Implementing your first Web service

Hands on establishment of a simple Web service.

Implementing your first Web service
By Peter Aitken and Phil Syme

This tip, excerpted from InformIT, discusses the development of a general, if simple, Web service. It can be used to provide a basis for developing more specific, and useful, Web services.

Peter Aitken and Phil Syme are the authors of Sams Teach Yourself C# Web Programming in 21 Days.


Rather than dwell on the theoretical aspects of Web services, let's implement a simple Web service to demonstrate some of the points from the preceding section. Two pieces are required in any Web service implementation: the service and the client. We will create the service first.

The easiest way to create Web services in .NET is to build them using ASP.NET. Web service files in ASP.NET have the special filename extension .asmx. ASP.NET flags any file with this extension as a Web service and compiles it as a Web service.

The first sample service that we will create simply returns the current time on the server as a string. Follow these steps to create the service:

Create a directory for the Web service project on your computer. For this example, use the directory C:srctimeservice.

On your Web server, create a virtual directory named TimeService that points to the project directory in step 1.

In the project directory, create a new file called TimeUtilities.asmx using your text editor or download this file from the book's Web site at www.samspublishing.com. Type the contents of Listing 1 if you didn't download the file.

Listing 1 shows a basic Web Service that will return the time of day as a string on the server.

Listing 1 -- TimeUtils.asmx: Returning the Current Time on the Server

 1: <%@ WebService Language="C#" Class="TimeUtilities" %>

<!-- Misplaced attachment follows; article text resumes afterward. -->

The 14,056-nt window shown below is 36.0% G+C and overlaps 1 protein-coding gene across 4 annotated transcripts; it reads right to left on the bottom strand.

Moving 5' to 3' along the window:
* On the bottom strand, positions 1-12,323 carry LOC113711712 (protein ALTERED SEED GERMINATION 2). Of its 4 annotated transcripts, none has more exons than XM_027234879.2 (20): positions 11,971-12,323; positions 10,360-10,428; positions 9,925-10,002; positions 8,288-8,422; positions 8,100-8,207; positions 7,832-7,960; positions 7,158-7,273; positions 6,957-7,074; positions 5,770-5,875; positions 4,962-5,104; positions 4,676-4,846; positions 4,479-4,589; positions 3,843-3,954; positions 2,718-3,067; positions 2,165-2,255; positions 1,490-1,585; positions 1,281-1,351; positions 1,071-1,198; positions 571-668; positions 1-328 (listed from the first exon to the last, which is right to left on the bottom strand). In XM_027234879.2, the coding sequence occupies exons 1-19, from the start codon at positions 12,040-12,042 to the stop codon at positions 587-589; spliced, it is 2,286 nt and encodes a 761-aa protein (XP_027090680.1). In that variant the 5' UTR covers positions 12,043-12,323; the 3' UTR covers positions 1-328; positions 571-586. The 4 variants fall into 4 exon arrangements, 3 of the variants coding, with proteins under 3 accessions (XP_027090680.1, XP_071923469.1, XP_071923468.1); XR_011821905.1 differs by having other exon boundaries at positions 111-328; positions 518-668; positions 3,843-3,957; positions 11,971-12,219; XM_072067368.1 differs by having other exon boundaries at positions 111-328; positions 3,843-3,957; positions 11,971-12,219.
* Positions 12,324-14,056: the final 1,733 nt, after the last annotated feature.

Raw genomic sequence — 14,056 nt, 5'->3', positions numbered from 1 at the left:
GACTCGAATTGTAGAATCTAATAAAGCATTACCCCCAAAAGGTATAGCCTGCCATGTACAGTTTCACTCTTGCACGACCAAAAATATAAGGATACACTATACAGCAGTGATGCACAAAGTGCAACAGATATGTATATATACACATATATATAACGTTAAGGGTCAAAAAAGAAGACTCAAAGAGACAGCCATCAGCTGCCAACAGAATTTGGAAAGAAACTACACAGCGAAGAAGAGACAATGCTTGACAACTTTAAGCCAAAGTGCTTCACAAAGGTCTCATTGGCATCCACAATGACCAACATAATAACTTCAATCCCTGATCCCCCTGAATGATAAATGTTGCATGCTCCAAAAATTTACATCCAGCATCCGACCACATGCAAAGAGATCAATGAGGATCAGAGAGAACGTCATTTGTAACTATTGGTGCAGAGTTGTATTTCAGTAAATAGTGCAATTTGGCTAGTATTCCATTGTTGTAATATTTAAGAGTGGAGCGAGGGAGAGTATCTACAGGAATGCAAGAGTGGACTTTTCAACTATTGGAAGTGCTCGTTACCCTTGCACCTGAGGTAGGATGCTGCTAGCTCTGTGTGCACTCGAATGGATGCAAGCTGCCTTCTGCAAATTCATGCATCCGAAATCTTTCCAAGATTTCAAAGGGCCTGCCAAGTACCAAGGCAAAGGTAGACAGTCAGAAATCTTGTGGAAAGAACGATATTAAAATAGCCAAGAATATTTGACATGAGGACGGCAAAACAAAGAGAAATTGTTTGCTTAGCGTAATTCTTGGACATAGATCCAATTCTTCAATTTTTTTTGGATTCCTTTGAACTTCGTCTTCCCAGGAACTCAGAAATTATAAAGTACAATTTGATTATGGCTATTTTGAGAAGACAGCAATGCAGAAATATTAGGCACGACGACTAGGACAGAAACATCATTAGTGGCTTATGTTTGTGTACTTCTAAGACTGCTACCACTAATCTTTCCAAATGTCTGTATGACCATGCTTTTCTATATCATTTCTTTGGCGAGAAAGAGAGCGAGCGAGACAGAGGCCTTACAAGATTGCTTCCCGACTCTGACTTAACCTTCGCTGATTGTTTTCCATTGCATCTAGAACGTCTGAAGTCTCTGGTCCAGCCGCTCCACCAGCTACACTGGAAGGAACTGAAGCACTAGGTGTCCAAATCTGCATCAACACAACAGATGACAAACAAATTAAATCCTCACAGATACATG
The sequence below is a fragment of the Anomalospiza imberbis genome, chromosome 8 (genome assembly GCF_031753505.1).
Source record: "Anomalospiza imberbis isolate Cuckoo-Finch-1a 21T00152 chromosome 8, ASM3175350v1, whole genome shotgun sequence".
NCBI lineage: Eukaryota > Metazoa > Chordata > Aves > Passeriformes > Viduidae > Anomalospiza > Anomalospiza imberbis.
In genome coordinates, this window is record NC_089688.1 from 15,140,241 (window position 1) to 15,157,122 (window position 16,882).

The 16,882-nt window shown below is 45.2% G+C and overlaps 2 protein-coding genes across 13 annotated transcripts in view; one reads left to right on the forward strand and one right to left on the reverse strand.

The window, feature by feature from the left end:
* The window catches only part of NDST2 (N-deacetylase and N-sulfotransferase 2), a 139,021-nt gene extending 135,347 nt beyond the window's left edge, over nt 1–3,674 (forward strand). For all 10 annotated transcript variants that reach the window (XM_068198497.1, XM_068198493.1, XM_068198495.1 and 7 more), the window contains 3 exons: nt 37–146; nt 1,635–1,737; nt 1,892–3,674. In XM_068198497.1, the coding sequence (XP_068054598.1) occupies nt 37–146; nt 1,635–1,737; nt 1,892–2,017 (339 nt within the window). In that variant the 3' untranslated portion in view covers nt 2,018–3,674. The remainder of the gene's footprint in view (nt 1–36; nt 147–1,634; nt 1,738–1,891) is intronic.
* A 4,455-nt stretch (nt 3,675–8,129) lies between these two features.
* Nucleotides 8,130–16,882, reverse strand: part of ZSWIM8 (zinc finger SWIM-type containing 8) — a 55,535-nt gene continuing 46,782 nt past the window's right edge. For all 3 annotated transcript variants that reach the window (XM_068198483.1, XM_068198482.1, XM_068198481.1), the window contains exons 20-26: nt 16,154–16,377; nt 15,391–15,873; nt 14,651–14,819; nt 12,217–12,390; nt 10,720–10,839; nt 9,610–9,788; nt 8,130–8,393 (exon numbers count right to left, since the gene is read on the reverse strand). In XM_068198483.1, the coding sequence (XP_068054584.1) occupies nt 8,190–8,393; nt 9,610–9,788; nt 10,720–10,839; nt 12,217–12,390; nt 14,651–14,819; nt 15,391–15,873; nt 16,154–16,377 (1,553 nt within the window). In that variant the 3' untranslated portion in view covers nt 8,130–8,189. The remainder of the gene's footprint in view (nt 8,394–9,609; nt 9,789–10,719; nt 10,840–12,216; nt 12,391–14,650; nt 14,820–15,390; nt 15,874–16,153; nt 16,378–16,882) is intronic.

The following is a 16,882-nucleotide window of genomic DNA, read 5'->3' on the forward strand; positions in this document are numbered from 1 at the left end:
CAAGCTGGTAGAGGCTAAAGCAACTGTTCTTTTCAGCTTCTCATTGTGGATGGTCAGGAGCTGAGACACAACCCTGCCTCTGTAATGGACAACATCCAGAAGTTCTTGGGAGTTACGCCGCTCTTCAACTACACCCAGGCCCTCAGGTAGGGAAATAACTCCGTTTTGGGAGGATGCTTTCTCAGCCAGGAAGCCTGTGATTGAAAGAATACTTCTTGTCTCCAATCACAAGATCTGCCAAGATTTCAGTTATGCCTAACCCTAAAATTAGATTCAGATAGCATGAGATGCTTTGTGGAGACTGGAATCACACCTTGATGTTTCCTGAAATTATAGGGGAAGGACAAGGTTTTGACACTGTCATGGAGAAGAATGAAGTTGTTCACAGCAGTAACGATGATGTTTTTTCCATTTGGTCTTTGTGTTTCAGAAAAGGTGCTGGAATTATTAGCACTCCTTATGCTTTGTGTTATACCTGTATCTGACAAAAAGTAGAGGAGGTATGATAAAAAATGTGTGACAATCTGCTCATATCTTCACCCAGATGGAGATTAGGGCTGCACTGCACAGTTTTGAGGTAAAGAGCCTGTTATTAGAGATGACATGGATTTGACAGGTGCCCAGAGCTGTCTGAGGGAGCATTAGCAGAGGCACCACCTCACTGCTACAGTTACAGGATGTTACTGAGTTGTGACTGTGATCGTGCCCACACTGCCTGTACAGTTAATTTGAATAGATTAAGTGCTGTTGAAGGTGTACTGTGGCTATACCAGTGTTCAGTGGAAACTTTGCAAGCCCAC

2: using System;
 3: using System.Web.Services;
 4:
 5: [WebService(Namespace="http://tempuri.org/webservices")]
 6: public class TimeUtilities : WebService
 7: {
 8:  [WebMethod]
 9:  public String GetTime()
10:  {
11:   String ret = "The current time on the server is: ";
12:   String curTime = DateTime.Now.ToString();
13:   return ret + curTime;
14:  }
15: }

Line 1 uses the WebService page directive. You've probably seen other ASP.NET page directives such as Page, Import, and Control. The WebService page directive marks the remaining code in the page as a Web service. Within the page directive, you must specify the class of the Web service that you are going to define in the code. Each Web service must have its own class; the one in this example is called TimeUtilities. Lines 2 and 3 specify that we are using the System and System.Web.Services namespaces. They are required in any Web service that we write.

On Line 5 comes the definition of the class. Notice that before we define the class, we use an attribute for it: [WebService(Namespace="http://tempuri.org/webservices")] This line is called an attribute definition. If you are an experienced .NET code developer, you may already have used these kinds of attributes in your code. If you haven't used them, just understand that they supplement the code you write. In this case, we are using the WebService attribute to specify the namespace for our Web service.

Because Web services can be exposed to the rest of the world on the Internet, each one needs a unique namespace. This namespace is exactly the same kind of thing you would use in an XML file that you were going to share with another company. If you are developing a Web service for an organization, you should use your organization's public URL instead of tempuri.org.

Next, Line 6 defines the TimeUtilities class. Because the class defines a Web service, it must derive from the WebService class in the System.Web.WebServices namespace.

Our next order of business (Lines 9-14) is to define the method that we want our Web service users to call. Notice that the GetTime method is preceded by the [WebMethod] attribute. All methods that should be available to Web service users must have this attribute. GetTime simply returns a string with the current time on the server.


To read the entire article from which this tip is excerpted, click over to InformIT. You'll have to register there, but the registration is free.


This was first published in February 2002
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